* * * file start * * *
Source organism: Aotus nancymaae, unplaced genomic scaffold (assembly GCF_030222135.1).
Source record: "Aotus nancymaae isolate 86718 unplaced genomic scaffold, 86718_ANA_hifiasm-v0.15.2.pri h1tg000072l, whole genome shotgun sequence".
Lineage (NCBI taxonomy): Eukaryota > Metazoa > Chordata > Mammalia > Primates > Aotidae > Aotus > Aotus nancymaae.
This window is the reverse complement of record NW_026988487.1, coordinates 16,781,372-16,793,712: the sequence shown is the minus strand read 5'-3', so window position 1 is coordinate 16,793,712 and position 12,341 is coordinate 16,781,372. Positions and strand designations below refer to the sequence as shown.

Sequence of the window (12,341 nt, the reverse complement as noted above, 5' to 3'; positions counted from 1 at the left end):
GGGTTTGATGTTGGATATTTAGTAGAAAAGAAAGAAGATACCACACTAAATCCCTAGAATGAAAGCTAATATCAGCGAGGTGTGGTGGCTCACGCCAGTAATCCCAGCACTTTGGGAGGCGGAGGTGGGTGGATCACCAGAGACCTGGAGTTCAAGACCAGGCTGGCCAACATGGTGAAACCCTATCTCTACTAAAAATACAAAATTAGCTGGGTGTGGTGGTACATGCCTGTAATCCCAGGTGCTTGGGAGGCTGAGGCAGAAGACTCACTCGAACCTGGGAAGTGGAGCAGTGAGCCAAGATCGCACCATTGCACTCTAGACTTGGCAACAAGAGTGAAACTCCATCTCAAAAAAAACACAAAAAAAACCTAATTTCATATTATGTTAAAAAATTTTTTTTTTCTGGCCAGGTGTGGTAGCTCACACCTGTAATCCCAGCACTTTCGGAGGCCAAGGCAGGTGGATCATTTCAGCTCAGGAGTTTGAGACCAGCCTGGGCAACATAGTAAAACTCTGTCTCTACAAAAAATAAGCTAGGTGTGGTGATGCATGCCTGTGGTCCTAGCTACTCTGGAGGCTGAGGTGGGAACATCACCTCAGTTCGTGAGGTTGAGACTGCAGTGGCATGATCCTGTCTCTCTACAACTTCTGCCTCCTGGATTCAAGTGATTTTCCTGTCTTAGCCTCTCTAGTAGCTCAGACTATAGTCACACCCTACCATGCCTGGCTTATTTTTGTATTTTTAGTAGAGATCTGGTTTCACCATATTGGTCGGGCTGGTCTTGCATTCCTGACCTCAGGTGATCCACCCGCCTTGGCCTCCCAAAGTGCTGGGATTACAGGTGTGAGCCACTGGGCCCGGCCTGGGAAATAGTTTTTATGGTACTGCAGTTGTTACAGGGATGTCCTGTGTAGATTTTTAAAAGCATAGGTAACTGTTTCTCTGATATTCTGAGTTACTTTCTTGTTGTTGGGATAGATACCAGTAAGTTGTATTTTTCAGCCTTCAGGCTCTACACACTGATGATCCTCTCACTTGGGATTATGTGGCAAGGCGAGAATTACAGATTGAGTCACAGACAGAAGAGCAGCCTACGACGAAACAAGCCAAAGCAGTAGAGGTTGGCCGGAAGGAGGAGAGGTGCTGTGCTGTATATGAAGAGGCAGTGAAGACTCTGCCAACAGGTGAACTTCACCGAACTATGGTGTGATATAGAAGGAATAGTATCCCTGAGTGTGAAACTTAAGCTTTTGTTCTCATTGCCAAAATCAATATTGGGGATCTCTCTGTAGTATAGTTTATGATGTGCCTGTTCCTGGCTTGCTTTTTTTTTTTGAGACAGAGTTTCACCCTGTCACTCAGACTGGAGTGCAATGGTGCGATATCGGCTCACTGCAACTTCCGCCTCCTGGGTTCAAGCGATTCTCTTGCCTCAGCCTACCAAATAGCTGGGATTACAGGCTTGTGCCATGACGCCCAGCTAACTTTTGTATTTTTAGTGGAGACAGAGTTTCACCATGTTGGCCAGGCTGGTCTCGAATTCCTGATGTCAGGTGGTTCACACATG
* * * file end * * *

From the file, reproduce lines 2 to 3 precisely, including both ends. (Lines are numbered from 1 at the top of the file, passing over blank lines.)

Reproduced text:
Source record: "Aotus nancymaae isolate 86718 unplaced genomic scaffold, 86718_ANA_hifiasm-v0.15.2.pri h1tg000072l, whole genome shotgun sequence".
Lineage (NCBI taxonomy): Eukaryota > Metazoa > Chordata > Mammalia > Primates > Aotidae > Aotus > Aotus nancymaae.